Tiger makes a Masters logjam look even larger
AUGUSTA, Ga. (AP) — Tiger Woods made the largest logjam in Masters history look even bigger by making Augusta National sound as loud as ever.
Even on a Friday, in the rain.
Golf’s best worked their way to the top of the leaderboard at a Masters pregnant with possibilities. The first five-way tie for the lead after 36 holes at Augusta featured Francesco Molinari, Jason Day, Brooks Koepka, Adam Scott and Louis Oosthuizen.
All of them are major champions. Three have been No. 1 in the world.
Looming just as large was Woods, who atoned for missing two birdie chances inside 8 feet on the back nine with consecutive birdie putts from 30 feet that sent him to a 4-under 68 and left him one shot behind.
Woods was tied with Dustin Johnson, another major champion and world No. 1, along with Xander Schauffele and Masters newcomer Justin Harding of South Africa.
If that’s not enough, Phil Mickelson and Justin Thomas were very much in the mix.
“This is really stacked,” Scott said. “I think it’s going to be an incredible weekend no matter what happens now.”
Woods has gone 14 years since he last won the green jacket, 11 years since his last major and had five surgeries — four on his back, the other to rebuild his left knee.
But he feels he’s getting closer.
“The last three majors, I’ve been right there,” Woods said.
He briefly held the lead Sunday in the British Open. He chased Koepka to the finish line in the PGA Championship. And now he goes into the weekend one shot behind, the closest he has been to a lead going into the weekend at a major since the 2013 British Open at Muirfield.
But that’s not just anyone he’s trailing.
Molinari, the British Open champion who has shown he belongs among the elite in golf, had a 67 and was the first to reach 7-under 137. Day was right behind, coping with nagging soreness in his lower back with a 67 to match the Italian.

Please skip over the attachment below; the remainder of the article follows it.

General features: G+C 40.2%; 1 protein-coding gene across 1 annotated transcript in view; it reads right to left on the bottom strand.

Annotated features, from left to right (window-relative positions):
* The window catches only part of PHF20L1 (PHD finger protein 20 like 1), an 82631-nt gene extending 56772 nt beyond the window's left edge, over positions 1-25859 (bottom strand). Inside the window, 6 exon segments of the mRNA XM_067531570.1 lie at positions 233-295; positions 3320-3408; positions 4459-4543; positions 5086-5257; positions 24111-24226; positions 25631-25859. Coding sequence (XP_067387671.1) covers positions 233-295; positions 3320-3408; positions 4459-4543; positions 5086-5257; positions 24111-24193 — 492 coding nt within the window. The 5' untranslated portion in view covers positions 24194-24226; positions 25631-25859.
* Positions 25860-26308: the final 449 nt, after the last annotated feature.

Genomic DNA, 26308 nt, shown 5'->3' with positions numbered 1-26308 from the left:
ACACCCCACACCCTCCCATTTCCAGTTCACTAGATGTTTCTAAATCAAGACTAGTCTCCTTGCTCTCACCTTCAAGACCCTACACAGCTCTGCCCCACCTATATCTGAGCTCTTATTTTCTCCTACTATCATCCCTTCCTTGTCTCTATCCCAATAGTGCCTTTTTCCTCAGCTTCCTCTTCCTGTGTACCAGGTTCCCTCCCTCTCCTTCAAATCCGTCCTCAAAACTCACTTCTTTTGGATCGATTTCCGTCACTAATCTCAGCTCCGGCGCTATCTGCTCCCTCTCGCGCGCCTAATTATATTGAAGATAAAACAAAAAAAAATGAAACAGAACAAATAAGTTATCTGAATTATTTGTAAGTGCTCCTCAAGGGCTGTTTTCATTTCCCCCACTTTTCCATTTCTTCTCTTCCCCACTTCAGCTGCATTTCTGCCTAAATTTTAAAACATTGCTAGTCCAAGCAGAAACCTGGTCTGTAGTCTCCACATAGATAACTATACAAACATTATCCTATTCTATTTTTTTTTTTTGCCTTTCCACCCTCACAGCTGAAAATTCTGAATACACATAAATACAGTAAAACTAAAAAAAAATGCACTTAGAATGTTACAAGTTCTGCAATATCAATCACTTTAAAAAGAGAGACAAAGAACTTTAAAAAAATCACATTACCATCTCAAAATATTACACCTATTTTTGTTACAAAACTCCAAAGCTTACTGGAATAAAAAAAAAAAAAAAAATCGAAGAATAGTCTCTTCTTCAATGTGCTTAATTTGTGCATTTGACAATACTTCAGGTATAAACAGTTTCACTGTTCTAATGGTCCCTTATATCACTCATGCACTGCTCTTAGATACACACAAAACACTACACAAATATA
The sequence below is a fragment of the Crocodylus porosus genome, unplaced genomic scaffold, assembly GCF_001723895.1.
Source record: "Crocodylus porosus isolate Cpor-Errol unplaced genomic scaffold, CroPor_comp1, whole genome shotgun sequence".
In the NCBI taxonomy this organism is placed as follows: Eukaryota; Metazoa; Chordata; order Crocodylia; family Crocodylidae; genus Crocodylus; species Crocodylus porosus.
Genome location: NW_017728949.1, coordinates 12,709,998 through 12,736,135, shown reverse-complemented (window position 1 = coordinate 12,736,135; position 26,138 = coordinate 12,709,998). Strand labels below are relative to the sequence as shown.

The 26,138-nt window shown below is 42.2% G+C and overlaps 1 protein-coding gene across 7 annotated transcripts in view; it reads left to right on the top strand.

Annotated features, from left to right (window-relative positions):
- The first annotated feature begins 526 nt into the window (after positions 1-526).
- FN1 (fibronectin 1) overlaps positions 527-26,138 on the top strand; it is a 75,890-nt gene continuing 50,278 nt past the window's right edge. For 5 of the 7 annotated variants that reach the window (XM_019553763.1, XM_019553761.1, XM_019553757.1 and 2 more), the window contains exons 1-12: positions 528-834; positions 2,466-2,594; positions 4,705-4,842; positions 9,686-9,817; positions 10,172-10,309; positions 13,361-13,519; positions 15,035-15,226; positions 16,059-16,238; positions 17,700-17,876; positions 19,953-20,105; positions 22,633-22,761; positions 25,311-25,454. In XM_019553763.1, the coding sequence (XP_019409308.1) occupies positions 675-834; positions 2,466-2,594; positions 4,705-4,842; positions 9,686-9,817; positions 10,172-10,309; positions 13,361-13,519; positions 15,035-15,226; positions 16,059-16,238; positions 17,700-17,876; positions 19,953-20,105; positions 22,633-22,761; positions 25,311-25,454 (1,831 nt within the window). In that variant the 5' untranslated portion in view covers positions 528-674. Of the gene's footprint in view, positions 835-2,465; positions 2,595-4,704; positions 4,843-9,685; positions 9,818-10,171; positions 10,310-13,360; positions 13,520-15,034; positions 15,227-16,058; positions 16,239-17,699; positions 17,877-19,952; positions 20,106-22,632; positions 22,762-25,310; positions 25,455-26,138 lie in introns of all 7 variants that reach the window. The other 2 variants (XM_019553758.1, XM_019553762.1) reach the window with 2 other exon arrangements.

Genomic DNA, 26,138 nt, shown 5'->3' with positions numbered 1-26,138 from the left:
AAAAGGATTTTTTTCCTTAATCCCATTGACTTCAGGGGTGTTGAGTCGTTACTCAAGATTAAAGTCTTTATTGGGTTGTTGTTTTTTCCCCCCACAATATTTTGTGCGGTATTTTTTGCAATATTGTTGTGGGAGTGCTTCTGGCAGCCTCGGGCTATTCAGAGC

Koepka, the U.S. Open and PGA champion, began with a birdie to quickly take the lead, only to hit out of the pine straw, off a tree and into the creek to make double bogey on the par-5 second hole. He made two more bogeys before reaching the seventh hole, and then pulled himself together to salvage a 71.
“You’re going to be tested in a major championship one way or another,” Koepka said. “I hit a bad shot; just got to suck it up and just keep going on. You’ve got a lot of holes left, and you can make up some ground. Thankfully, it wasn’t on the 18th hole where you need a par to win or something. Just got to keep battling and see where I leave myself tomorrow afternoon.”
Scott was the only player to reach 8 under with a 2-iron into 5 feet for eagle on the 15th, only to miss a 3-foot par putt on the 16th. It added up to a 68 for the Australian who won the Masters six years ago, and has gone three years since his last victory.
He had a chance to win the PGA Championship in his last major until Koepka pulled away and Scott made a careless bogey at the end to finish third. He has shown flashes this year on the West Coast, at Torrey Pines and Riviera, but has geared his game toward this week.
Here he is, with a lot of company.
“Look, tomorrow is a very important day because there’s no doubt someone in the top 15, or a few of them, are going to play very well,” Scott said. “This is the best players in the world on the biggest stage that we all want to be in so badly.”
The only scare for Woods came on the 14th hole, when his drive went well left into the trees. The shot was pure, hooking around the pines to the green. On his quick walk to the fairway to see where the shot finished, a Georgia Bureau of Investigation agent rushing over to control the spectators behind Woods slipped on the rain-slickened grass and slid into Woods’ right leg.
Woods hopped out of the way, winced and repeatedly flexed his ankle, and then poured in another putt.